$\begingroup$ Just curious, as you have some experience in the topic; would they consider a superfluid to have a "measurable viscosity"; even if in a perfect superfluid; that would be 0? (The naming might break down here; I could see the distinction becoming trivial/irrelevant when dealing with things at this complexity; it also may be such a niche field that you don't really know, but I'm just curious now) $\endgroup$
    – JMac
    Mar 7, 2018 at 17:27
  • 1
    $\begingroup$ @CarlWitthoft: And yet, gravity pulls ice like Ceres and rocks like the Earth into a sphere, into hydrostatic static equilibrium, just as if they were spheres of water suspended in an updraft (pulled together by surface tension, of course). It's a matter of perspective and scale; nature is rarely so considerate as to sort itself into neat, unequivocal categories for the benefit of strange apes like us. $\endgroup$ Mar 7, 2018 at 19:51
  • 6
    $\begingroup$ "I speak as an (ex) industrial colloid scientist who has spent many happy hours studying the flow properties of many vaguely fluid systems." - you probably didn't mean it that way, but I love the mental image there of a colloid scientist at happy hour, playing with mixed drinks and silly straws. $\endgroup$ Mar 8, 2018 at 0:13
  • 2
    $\begingroup$ Some things aren't fluids on long time scales. They burn instead. (Opening the door for the philosophical question of whether a thing is still itself after it has burned and become a gas, which is fluid) $\endgroup$
    – Cort Ammon
    Mar 8, 2018 at 2:24
2
$\begingroup$

Before Einstein's 1905 paper "Investigations on the Theory of the Brownian Movement" many physicists and even chemists didn't believe that molecules or atoms really existed. A fluid was considered a fundamental object. We now know that all fluids are really aggregations of particles. At temperatures above 0°C these particles are in constant chaotic motion. It is called Brownian motion after the botanist Robert Brown (born 1773) who, under a microscope, noticed a ceaseless movement of pollen grains in water. A fluid is said to be flowing if, in some reference frame, the particles' velocity vectors all have large components in the same direction. All the characteristics of the fluid, temperature, flow velocity, shear stress, viscosity, density, all are due to the motion of the particles. In some situations the particle nature of the fluid can be ignored. This is when the "fluid approximation" is valid. This approximation ignores viscosity and indeed any interactions between the particles. In other situations this approximation is not valid.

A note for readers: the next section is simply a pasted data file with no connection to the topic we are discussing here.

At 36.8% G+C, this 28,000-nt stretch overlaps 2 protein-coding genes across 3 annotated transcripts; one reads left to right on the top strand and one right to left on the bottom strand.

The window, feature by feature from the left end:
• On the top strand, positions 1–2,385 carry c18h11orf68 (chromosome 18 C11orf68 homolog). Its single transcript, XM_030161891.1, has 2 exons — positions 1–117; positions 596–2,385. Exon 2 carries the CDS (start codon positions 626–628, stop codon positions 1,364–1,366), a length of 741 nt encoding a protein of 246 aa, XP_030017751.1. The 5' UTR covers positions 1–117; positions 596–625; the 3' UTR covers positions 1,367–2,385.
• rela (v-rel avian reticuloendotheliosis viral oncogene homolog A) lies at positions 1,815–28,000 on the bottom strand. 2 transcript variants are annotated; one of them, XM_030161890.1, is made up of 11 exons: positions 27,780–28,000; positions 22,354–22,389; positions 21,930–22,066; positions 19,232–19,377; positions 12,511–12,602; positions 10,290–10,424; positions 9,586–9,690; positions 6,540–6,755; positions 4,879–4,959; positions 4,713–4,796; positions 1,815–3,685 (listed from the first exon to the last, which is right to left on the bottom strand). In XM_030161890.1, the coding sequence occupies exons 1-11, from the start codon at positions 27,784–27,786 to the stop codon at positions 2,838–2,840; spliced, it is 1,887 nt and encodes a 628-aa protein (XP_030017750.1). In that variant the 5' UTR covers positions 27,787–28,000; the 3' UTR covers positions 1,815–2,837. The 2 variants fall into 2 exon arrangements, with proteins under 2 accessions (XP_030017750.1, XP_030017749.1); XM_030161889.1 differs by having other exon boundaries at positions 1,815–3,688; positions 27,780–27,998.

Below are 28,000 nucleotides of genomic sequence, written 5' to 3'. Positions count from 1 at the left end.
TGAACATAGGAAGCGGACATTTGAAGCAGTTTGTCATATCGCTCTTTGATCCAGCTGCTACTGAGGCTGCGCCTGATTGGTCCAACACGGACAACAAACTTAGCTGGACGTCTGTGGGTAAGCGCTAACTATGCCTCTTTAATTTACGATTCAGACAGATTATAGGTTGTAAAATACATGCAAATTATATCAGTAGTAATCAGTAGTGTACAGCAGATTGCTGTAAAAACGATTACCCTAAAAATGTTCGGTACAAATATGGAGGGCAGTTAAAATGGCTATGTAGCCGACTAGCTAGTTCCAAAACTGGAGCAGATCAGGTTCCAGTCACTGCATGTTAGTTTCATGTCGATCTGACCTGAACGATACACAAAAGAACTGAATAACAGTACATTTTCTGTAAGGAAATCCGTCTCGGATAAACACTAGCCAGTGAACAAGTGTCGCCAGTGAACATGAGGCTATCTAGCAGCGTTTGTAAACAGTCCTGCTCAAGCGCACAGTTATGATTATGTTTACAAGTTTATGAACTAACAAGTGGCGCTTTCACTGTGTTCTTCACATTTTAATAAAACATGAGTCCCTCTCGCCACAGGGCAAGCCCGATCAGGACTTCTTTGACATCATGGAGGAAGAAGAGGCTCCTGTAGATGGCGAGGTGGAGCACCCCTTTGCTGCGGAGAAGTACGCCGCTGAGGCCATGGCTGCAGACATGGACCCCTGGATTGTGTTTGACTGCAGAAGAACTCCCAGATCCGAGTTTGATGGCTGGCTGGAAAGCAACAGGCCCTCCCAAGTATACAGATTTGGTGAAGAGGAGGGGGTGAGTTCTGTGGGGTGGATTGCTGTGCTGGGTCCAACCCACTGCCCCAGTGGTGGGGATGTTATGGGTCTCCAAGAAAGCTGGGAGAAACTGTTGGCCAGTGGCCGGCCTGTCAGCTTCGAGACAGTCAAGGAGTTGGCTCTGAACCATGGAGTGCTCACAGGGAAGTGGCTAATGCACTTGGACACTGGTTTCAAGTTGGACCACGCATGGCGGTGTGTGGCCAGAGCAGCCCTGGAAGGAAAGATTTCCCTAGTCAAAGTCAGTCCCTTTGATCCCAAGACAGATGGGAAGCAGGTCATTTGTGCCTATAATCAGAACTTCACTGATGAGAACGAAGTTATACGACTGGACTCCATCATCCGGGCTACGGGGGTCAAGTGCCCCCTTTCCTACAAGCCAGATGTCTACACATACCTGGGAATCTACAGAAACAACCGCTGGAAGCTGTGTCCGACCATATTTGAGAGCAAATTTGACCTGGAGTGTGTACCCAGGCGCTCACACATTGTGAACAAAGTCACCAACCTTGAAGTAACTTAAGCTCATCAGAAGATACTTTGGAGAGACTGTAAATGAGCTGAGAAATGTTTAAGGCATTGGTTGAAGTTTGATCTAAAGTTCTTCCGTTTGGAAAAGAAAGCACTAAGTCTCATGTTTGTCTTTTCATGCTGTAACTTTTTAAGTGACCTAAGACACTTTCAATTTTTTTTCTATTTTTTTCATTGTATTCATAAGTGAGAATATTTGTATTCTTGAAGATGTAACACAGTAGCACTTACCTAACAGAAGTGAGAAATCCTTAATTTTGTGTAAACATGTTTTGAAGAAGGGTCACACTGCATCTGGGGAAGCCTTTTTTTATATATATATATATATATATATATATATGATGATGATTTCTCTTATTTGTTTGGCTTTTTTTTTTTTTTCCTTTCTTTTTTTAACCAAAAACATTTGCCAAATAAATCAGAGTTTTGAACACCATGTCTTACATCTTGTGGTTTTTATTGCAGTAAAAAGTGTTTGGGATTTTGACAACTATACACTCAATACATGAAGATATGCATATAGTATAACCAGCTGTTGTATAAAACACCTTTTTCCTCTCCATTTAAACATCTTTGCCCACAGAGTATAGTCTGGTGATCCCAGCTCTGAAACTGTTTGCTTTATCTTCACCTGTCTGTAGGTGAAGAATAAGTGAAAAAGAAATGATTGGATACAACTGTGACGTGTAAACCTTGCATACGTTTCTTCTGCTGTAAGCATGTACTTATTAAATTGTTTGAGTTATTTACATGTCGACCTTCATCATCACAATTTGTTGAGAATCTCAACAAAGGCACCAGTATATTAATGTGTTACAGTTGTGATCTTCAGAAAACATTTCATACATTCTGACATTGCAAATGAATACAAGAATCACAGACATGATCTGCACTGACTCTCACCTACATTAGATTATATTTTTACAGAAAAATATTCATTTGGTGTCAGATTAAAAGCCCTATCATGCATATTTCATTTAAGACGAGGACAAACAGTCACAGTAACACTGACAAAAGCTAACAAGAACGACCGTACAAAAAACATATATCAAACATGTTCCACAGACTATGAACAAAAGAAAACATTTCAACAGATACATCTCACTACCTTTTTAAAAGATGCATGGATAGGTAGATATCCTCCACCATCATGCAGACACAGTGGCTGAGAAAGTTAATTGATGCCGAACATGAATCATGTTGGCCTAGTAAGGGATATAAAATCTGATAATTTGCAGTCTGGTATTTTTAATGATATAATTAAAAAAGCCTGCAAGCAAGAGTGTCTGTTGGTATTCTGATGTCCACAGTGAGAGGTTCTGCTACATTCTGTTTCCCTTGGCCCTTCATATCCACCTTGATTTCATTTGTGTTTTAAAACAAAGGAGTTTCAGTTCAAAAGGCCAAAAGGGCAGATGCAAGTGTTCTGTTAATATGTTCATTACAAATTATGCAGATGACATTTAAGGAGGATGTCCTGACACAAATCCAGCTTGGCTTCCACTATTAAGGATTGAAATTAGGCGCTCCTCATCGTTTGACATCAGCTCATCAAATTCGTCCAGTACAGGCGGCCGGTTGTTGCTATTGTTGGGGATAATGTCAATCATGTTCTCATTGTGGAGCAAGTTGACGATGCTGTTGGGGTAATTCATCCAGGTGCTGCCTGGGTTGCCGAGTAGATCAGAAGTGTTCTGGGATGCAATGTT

$\endgroup$
1
  • $\begingroup$ "At temperatures above 0°C these particles are in constant chaotic motion." Why the temperature qualification? "A fluid is said to be flowing if, in some reference frame, the particles' velocity vectors all have large components in the same direction." That's true of all objects. In our frame of reference, all the particles of the Moon have a large velocity perpendicular to the vector from the Earth to the Moon. $\endgroup$ May 23, 2021 at 4:37
1
$\begingroup$

Of course fluids have been around for longer than we humans have. Our usual and historical encounters with fluids are at our, macroscopic, level. Although Democritus spoke of them, atoms were not the stuff of physical thought until Einstein’s 1905 paper explaining Brownian motion. This was the first proof of the actual physical existence of submicroscopic particles. In this paper Einstein showed that fluids were indeed collections of interacting particles. Before that, Mendeleev’s chart of the elements was only thought of as a formal bookkeeping method for chemists. The elegant mathematics of fluid mechanics was and is very attractive but now it had to be shoehorned into the reality of the existence of atoms and molecules. It is for this reason that fluid mechanics texts preface their treatment of fluids with the “fluid approximation,” i.e., that fluids are really made up of molecules and atoms but that this fact will be put aside. This approximation ignores particle-particle interactions and it ignores the interactions of fluid particles with solid surfaces. Viscosity, a macroscopic property, is introduced to account for these.